You might have heard that grapes and raisins are toxic to dogs. What about prunes, the smaller cousin of raisin? Will Fido get sick if he accidentally got into a bag of prunes? Find out by reading this post.
Are Prunes Dog-Friendly?
Yes, they are. Prunes are basically just fresh plums that have been dried. The flesh of the plums is considered safe for dogs. Unlike grapes and raisins, plums are not poisonous to dogs.
While prunes are okay for dogs, we still strongly advise to give them to your pet in small amounts because they are loaded with fiber that can cause gastrointestinal upsets in dogs.
They may also contain high amounts of sugar that can be bad for your pet. Too much sugar can cause cavities, metabolic problems, as well as diabetes in canines. One pitted prune contains 3.9 grams of sugar.
In large amounts, prunes can make your dog sick. He might vomit and suffer from diarrhea after consuming too many dried plums. If you’re planning to share some with your pet, limit the quantity you give him to one to two pieces. These amounts wouldn’t hurt.
Or, instead of offering prunes, just give your pet the fresh counterpart – the plums – but make sure to remove the pit because it may contain traces of cyanide that could poison your pet.
What about prune juice? Is it safe to give it to dogs? The answer is no, because it could upset his stomach. It is a well-known remedy for constipation in humans but not in dogs. Constipation is not really a common issue with dogsin the first place. They tend to suffer from diarrhea more than constipation, so there’s no reason to give them prune juice.
Apart from the pit, the stems and the leaves of plums also contain cyanide. The symptoms of cyanide poisoning in dogs include diarrhea, unrestrained salivation, and unexplained aggression. Your dog could also end up lethargic and might even suffer from seizures.
If you suspect your pet just swallowed a plum pit, call a vet ASAP. Like any other stone fruits, plums contain pits that can cause intestinal obstruction in dogs.
Benefits of Plums and Prunes to Dogs
In moderate amounts, prunes and their fresh version, the plums, can be beneficial to canines. Here are the potential benefits of giving dried plums to your pet:
- They are good for Fido’s nerves, muscles, and enzymes. A piece of pitted prune has as much as 69.5 milligrams of potassium. This macromineral prevents nervous disorders in dogs and also keeps their muscles strong.
- They promote healthy digestion. A gram of prunes contains around 7% of fiber. They actually contain both soluble and insoluble fiber, which can help your pet have a healthier colon. Dietary fiber also prevents diarrhea and constipation in dogs.
- They can prevent anemia because of their iron content. In dogs, insufficient iron can lead to anemia or having low levels of red blood cells. Prunes, as well as plums, are among the iron-rich fruits.
- They keep Fido’s coat looking healthy. Prunes are packed with Vitamin A, a fat-soluble vitamin that is necessary for the optimal health of your pet. Vitamin A is best known as the “eye vitamin,” but it can also do more for the body. It is important for healthy muscles, nerves, and coat.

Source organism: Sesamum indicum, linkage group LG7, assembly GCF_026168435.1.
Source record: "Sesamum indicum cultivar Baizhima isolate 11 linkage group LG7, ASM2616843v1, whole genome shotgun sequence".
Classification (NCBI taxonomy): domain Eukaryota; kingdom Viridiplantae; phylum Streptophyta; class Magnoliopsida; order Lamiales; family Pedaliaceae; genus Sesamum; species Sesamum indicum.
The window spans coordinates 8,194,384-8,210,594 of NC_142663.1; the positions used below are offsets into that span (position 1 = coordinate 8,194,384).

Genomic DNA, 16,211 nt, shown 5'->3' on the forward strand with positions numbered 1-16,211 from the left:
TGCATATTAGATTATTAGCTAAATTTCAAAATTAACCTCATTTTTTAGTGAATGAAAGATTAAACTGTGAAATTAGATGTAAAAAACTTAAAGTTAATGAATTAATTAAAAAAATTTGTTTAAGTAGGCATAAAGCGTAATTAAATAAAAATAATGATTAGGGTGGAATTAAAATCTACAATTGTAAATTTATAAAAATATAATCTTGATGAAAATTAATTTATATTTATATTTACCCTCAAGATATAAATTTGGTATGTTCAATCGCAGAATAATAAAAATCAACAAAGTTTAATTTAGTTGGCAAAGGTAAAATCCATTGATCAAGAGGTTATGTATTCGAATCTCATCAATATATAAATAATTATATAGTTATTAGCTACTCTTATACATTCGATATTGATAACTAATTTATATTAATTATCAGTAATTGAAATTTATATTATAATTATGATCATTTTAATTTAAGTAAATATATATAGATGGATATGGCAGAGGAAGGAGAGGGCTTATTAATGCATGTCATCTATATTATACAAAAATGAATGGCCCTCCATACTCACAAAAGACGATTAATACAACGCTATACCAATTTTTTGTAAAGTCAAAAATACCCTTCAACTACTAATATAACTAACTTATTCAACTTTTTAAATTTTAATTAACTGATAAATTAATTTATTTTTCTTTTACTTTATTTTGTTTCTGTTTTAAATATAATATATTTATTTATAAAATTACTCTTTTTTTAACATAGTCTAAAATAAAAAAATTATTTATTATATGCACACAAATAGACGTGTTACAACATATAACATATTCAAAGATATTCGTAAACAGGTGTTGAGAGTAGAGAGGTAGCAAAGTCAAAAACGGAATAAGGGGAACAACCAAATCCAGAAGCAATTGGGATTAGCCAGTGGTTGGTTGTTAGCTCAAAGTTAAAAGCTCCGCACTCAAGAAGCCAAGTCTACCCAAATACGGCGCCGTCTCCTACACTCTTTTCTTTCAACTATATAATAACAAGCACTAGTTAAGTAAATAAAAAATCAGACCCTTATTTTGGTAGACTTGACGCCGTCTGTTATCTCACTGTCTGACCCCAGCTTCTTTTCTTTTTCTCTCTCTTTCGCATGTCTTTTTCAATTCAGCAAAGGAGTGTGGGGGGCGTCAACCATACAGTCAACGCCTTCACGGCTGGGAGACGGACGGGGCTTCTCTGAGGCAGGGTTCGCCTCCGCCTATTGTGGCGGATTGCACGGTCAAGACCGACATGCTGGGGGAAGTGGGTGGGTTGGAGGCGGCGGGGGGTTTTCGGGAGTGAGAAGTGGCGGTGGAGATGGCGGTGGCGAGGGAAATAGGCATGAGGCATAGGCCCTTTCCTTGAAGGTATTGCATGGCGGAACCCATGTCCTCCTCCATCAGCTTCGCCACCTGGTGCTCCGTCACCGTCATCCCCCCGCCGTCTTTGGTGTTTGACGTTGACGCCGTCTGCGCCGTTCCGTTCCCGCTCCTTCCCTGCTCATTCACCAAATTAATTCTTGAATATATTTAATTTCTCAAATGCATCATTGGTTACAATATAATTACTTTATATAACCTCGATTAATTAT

- They protect your pet from cancer and other diseases. Studies suggest that phytochemicals can prevent cancer as well as high cholesterol in canines. These naturally occurring substances can be found in prunes.
Risks of Giving Prunes to Dogs
Some prunes may still have the pit. The pruned plums, for instance, often contain the pits because they are dried without undergoing fermenting. This is due to their high sugar content. Avoid giving unpitted prunes. Aside from causing intestinal obstruction, pits also put your dog at risk for cyanide poisoning.
If your dog just swallowed unpitted prunes, take him to a vet hospital immediately especially if he is already showing signs of pain. There is a big possibility that the pit may pass through one end or another. Still, you have to make sure it really gets out of your dog’s system.
Meanwhile, if your dog shows signs of sickness after eating pitted prunes, you may try to induce vomiting. Do note, however, that it is only safe to perform if the ingestion took place one to two hours before.
Induced vomiting can be done by giving your dog a 3% Hydrogen Peroxide solution. If your pet did not throw up after the initial attempt, you may repeat the process but only once. It is too risky to perform emesis more than twice. It’s best to bring Fido to a vet if the induced vomiting failed.
A veterinarian may also prescribe Ipecac syrup, another over-the-counter medication used for inducing vomiting in dogs. The recommended dosage is 2.2 ml for every kilogram of body weight and should only be taken orally once.
The Bottom Line
Prunes are not toxic to dogs but they are not an ideal snack for dogs either. If you want to add some fruits to your pet’s diet, choose the fresh ones over the dried ones. Just like other dried fruits, prunes may contain unhealthy amounts of sugar.
Anotherconcern with prunes is their laxative effect since they are a great source of dietary fiber. Your pet could end up with diarrhea especially if he eats very large quantities of the fruit. If you want to give your pet fiber, just consider high-fiber dog foods. There are also other natural sources of fiber that are much safer and much healthier for canines.